*361 The appellants argue that Flashinski, by his active participation in the design and installation of the system, engaged in affirmative acts of negligence providing the something extra needed beyond the duty owed to the employer.
In Anderson v. Green Bay Hockey, Inc., 56 Wis. 2d 763, 771, 203 N.W.2d 79 (1973), it was stated that "specific questions concerning the status and conduct" of the arena manager and arena committee members were "questions of fact to be resolved after trial." In this case the status of Flashinski is clear, but whether his conduct in designing the storage system was that of supervisor or coemployee is a question of law that, arguably, can only be answered after further facts are adduced.
We conclude the design and installation of the bulk storage system by Flashinski was not an affirmative act that went beyond the nondelegable duty of the employer to furnish a safe place of employment. The design and installation of the system by Flashinski was for the stated purpose of reducing costs and to improve safety.
The plaintiff Laffin did most of the installation work at the direction of Flashinski but he was not injured at any time during the installation. He was injured several weeks after the system was operative in an attempt to remedy a malfunction in the operation. On the occasion of his injury he was not assisted by Flashinski nor even directed by him in any manner. Flashinski was not at the planthe was on vacation. This is not the kind of affirmative negligent act of a coemployee that could render him personally liable to a fellow employee. The summary judgment dismissing the complaint as to Flashinski was proper and is approved.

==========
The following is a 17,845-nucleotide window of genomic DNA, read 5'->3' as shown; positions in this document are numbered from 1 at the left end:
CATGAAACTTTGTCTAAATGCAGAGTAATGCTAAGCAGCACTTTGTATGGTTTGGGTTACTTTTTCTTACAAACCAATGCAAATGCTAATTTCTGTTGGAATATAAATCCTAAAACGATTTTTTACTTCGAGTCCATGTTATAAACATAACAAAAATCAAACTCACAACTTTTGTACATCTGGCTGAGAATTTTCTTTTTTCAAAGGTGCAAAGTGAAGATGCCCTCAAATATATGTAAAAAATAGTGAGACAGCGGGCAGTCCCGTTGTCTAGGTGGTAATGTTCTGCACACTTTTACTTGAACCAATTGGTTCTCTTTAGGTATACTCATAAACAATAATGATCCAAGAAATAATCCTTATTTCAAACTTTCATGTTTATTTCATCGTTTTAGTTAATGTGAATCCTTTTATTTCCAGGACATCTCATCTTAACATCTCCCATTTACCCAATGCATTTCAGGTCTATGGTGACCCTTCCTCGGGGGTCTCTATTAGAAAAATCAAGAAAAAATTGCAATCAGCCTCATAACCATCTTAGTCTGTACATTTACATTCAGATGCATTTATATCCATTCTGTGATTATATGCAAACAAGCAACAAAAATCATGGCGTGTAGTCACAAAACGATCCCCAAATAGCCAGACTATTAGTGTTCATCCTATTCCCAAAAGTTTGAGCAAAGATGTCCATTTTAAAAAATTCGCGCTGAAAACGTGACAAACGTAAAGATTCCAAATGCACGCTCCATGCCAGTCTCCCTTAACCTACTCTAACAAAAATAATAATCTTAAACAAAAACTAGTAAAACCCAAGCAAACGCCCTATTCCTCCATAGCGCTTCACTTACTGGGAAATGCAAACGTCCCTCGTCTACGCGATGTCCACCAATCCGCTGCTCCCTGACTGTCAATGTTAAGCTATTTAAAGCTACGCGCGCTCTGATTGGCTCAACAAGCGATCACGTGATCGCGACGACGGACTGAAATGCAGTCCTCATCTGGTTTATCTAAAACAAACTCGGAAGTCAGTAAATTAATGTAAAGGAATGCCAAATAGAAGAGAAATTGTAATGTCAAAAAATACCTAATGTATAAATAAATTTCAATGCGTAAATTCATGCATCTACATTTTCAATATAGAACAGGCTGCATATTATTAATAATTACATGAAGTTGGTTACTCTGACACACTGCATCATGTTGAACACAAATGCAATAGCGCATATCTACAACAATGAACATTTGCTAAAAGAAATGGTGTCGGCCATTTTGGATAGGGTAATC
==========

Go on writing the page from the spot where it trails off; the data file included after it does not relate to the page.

The argument that Laurence Niederhofer had also become a coemployee is much more tenuous. There is a factual dispute concerning the extent of Niederhofer's *362 involvement in the design and installation of the system, but even if all the disputed facts are resolved in Laffin's favor, at best all that is demonstrated is a failure to properly supervise. The claim of Laffin is that Niederhofer regularly inspected the system as it was constructed and that he was aware of Laffin's opinions on the inadequacy of some materials being used but failed to take action. Niederhofer was acting as a corporate officer. If he was in some way negligent, it was through failure to properly supervise the design or installation of the system. This was a part of the nondelegable duty of the employer to provide a safe place. At the time of the accident and injury, Niederhofer was neither aware of the malfunction nor that Laffin was trying to correct it. He was not acting as a coemployee. The summary judgment as to Niederhofer was appropriate.
By the Court.Judgment affirmed.NOTES
 Crawford v. Dickman, 72 Wis. 2d 151, 240 N.W.2d 165 (1976); Kruse v. Schieve, 72 Wis. 2d 126, 240 N.W.2d 159 (1976); Barth v. Downey Co., 71 Wis. 2d 775, 239 N.W.2d 92 (1976); Garchek v. Norton Co., 67 Wis. 2d 125, 226 N.W.2d 432 (1975); Ortman v. Jensen & Johnson, Inc., 66 Wis. 2d 508, 225 N.W.2d 635 (1975); Anderson v. Green Bay Hockey, Inc., 56 Wis. 2d 763, 203 N.W.2d 79 (1973); Pitrowski v. Taylor, 55 Wis. 2d 615, 201 N.W.2d 52 (1972); Wasley v. Kosmatka, 50 Wis. 2d 738, 184 N.W.2d 821 (1971); Hoeverman v. Feldman, 220 Wis. 557, 265 N.W. 580 (1936).
 Crawford v. Dickman, 72 Wis. 2d 151, 152-53, 240 N.W.2d 165 (1976).
 Kruse v. Schieve, 61 Wis. 2d 421, 428, 213 N.W.2d 64 (1973).
 Barth v. Downey Co., Inc., 71 Wis. 2d 775, 783, 239 N.W.2d 92 (1976).
 Piper, "Problems in Third Party Action Procedure Under the Wisconsin Worker's Compensation Act," 60 Marq. L. Rev. 91, 92 (1976).